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Career and Education Opportunities for Crop and Livestock Managers in Florida

Florida has a population of 18,537,969, which has grown by 15.99% in the last 10 years. Nicknamed the "Sunshine State," its capital is Tallahassee, though its biggest city is Jacksonville.

The national trend for crop and livestock managers sees this job pool growing by about 5.9% over the next eight years. Crop and livestock managers generally direct and coordinate, through subordinate supervisory personnel, activities of workers engaged in agricultural crop production for corporations, cooperatives, or other owners.

Crop and livestock managers earn about $42 hourly or $87,640 annually on average in Florida and about $27 per hour or $56,230 yearly on average nationally. Incomes for crop and livestock managers are the same as in the overall category of Farm and Livestock in Florida, and better than the overall Farm and Livestock category nationally. Crop and livestock managers work in a variety of jobs, including: corn grower, seed corn production manager, and sugar cane planter.

In 2008, there were a total of 10,424,100 jobs in Florida. The average annual income was $39,064 in 2008, up from $39,036 the previous year. The unemployment rate in Florida was 10.5% in 2009, which has grown by 4.2% since the previous year. Roughly 22.3% of Florida residents have college degrees, which is lower than the national average.

The top industries in Florida include employment services, professional employer organizations, and water transportation. Notable tourist attractions include the Cummer Museum of Art & Gardens, the Brown Museum of Art, and the Mike S Aquatics.

CITIES WITH Crop and Livestock Manager OPPORTUNITIES IN Florida


JOB DESCRIPTION: Crop and Livestock Manager

In general, crop and livestock managers direct and coordinate, through subordinate supervisory personnel, activities of workers engaged in agricultural crop production for corporations, cooperatives, or other owners.

Every day, crop and livestock managers are expected to be able to read and understand documents and reports. They need to articulate ideas and problems. It is also important that they listen to and understand others in meetings.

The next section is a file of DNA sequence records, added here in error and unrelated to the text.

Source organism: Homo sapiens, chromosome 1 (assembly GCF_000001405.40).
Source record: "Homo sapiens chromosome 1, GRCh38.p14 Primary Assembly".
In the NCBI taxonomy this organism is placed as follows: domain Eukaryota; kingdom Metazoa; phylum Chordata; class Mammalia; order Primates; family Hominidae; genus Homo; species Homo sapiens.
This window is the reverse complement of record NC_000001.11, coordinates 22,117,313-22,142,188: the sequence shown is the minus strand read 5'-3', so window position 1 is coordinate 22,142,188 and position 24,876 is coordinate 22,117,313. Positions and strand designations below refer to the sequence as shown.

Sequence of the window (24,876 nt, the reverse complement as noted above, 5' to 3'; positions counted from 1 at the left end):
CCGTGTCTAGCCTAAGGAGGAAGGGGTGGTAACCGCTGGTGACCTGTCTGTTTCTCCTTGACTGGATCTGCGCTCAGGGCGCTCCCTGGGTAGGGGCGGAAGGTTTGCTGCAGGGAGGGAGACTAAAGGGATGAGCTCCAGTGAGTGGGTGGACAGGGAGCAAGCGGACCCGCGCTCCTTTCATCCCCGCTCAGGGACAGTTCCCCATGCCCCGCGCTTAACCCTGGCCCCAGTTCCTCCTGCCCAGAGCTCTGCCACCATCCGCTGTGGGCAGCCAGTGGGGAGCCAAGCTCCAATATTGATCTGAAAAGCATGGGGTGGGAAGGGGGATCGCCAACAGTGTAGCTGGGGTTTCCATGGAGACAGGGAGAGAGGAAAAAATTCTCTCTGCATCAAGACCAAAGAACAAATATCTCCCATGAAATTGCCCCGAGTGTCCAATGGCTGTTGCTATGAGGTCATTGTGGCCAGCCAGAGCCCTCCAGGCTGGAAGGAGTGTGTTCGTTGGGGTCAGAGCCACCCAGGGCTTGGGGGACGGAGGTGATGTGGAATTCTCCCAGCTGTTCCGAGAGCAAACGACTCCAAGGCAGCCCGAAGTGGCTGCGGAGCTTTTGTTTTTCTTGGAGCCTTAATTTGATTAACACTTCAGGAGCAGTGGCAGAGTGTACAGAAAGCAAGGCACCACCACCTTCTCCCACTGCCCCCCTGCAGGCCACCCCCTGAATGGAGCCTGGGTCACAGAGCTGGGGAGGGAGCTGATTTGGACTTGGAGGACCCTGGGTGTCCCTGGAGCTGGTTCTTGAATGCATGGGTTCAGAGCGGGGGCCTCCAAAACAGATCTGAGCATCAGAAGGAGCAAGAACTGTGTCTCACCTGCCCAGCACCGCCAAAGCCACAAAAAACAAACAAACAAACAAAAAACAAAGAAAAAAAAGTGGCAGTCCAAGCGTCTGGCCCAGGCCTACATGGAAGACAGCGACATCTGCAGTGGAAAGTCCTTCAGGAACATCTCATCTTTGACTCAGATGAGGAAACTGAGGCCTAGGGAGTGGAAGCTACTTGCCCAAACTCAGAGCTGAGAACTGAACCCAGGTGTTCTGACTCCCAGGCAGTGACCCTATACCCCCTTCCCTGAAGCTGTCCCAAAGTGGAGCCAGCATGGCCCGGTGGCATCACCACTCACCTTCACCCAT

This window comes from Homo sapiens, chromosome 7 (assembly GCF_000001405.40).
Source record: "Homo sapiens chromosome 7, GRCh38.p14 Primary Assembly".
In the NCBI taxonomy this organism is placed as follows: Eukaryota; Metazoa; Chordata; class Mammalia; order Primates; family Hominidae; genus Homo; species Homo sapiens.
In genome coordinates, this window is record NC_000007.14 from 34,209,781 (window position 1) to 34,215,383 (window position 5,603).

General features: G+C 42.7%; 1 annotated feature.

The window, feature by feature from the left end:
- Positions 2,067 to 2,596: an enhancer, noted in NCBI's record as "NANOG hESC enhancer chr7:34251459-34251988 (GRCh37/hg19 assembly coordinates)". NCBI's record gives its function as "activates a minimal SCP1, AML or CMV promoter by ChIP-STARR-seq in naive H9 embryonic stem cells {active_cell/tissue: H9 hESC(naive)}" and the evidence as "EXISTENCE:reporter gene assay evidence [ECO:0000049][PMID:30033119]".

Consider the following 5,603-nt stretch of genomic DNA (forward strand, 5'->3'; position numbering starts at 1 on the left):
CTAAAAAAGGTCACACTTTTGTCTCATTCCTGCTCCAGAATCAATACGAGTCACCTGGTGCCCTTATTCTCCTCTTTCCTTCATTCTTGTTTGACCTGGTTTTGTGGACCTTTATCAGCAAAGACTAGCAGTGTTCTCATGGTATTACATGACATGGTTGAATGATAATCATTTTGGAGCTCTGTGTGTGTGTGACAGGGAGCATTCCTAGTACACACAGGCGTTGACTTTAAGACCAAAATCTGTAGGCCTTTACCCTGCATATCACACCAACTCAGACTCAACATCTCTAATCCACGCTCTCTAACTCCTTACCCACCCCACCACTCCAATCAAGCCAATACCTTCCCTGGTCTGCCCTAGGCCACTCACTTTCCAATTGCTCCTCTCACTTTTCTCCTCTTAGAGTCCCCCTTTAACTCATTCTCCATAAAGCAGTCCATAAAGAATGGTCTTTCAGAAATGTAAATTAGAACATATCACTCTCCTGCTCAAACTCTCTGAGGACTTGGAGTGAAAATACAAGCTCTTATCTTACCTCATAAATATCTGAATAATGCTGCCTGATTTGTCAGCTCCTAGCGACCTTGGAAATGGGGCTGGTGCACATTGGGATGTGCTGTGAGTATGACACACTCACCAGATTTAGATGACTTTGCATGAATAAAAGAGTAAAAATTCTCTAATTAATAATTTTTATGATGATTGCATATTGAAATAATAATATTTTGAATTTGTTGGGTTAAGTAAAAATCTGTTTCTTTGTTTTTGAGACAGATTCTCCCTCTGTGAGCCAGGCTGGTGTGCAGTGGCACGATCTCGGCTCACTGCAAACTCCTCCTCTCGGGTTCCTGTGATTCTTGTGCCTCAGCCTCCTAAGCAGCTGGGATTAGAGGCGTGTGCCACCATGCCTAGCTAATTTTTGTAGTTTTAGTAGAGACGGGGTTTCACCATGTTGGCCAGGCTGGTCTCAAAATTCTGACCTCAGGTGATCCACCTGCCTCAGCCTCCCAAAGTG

Similar jobs with educational opportunities in Florida include:

  • Aquaculture Director. Direct and coordinate, through subordinate supervisory personnel, activities of workers engaged in fish hatchery production for corporations, cooperatives, or other owners.
  • Farm Rancher. On an ownership or rental basis, operate farms, or other agricultural production establishments which produce crops, horticultural specialties, or animal specialties. May plant, cultivate, harvest, perform post-harvest activities, and market crops and livestock; may hire, train, and supervise farm workers or supervise a farm labor contractor; may prepare cost, production, and other records. May maintain and operate machinery and perform physical work.
  • Industrial Production Manager. Plan, direct, or coordinate the work activities and resources necessary for manufacturing products in accordance with cost, quality, and quantity specifications.

LOCATION INFORMATION: Florida

Florida
Florida photo by Mwanner

Florida has a population of 18,537,969, which has grown by 15.99% over the past 10 years. Nicknamed the "Sunshine State," its capital is Tallahassee, though its biggest city is Jacksonville. In 2008, there were a total of 10,424,100 jobs in Florida. The average annual income was $39,064 in 2008, up from $39,036 the previous year. The unemployment rate in Florida was 10.5% in 2009, which has grown by 4.2% since the previous year. About 22.3% of Florida residents have college degrees, which is lower than the national average.

The top industries in Florida include employment services, professional employer organizations, and water transportation. Notable tourist destinations include the Fish Mania, the Mike S Aquatics, and the Cummer Museum of Art & Gardens.